City-states and an urban agenda
Singapore Straits Times, 9 June 2012
Cities are increasingly understood to be engines of growth and innovation, and are key global nodes of economic, political and intellectual activity. It is not just countries that are the relevant actors, it is the global cities such as New York, London, Hong Kong and Singapore.
In this context, how should we think about city-states such as Singapore (and others)? Singapore’s position as a city-state distinguishes it from other global cities – such as London, New York, and Shanghai – as well as from other small states – such as Denmark, New Zealand, and Switzerland. Do city-states get the best of both worlds – being a global city, together with the advantages of nationhood – or do their national responsibilities constrain the ability of city-states to compete with other cities? And what should be on the agenda of city-states?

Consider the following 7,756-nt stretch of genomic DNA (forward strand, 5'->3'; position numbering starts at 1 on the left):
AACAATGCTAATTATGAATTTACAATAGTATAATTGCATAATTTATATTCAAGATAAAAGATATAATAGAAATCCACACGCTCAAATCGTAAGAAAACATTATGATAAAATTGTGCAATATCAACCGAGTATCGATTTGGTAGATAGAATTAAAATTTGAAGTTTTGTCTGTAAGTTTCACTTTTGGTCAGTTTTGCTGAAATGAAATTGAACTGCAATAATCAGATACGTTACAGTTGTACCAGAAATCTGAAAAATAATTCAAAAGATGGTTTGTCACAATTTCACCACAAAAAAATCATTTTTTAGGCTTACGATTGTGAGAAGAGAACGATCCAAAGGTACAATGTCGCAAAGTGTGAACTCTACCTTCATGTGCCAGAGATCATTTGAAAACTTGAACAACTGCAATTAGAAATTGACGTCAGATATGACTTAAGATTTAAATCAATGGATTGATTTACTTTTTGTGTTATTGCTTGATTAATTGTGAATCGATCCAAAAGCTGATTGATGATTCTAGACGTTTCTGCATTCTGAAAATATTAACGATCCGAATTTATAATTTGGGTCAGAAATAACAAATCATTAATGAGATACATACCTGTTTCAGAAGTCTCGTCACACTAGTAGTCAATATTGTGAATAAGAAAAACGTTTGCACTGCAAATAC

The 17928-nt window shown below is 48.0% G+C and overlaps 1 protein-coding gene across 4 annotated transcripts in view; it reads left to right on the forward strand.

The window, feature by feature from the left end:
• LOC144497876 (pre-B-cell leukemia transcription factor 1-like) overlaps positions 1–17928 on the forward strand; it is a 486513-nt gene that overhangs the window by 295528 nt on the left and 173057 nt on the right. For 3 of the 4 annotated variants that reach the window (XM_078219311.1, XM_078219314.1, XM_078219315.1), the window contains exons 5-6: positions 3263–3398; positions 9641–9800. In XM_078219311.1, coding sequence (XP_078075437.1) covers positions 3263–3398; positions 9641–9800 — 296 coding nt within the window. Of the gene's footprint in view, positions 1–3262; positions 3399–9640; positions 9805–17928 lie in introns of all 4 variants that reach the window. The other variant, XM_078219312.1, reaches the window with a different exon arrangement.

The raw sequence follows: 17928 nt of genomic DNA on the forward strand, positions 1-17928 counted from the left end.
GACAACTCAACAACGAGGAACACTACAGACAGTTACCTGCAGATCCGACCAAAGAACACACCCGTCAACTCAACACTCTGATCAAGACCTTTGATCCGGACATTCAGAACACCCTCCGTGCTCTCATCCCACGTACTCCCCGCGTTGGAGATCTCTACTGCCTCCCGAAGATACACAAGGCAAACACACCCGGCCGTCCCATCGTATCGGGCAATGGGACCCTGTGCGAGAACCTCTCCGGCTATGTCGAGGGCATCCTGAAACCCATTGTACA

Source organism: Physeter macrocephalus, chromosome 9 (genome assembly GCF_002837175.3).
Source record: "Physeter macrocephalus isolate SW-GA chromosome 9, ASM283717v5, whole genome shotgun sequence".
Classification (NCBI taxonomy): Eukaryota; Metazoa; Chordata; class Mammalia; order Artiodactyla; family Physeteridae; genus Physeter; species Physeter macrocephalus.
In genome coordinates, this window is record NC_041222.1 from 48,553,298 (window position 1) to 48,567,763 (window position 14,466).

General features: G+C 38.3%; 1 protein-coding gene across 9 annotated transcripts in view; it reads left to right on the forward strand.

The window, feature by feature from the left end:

These are important questions not just for city-states but also for other major cities that are becoming more powerful and autonomous, such as New York and London and the large, rapidly growing cities in the emerging markets.
Many small states have performed strongly over the past few decades, responding quickly and flexibly to the challenges and opportunities of globalisation. City-states are similarly well-placed to respond to the changing global context. Relative to other cities, city-states have a full set of decision-making rights and policy levers. City-states can proceed with more autonomy in areas such as fiscal and monetary policy, immigration, and trade agreements, enabling them to position themselves in a more coherent way than cities that are part of larger political units. So this might suggest that city-states are well-placed to prosper. Singapore as a 21st century version of Venice.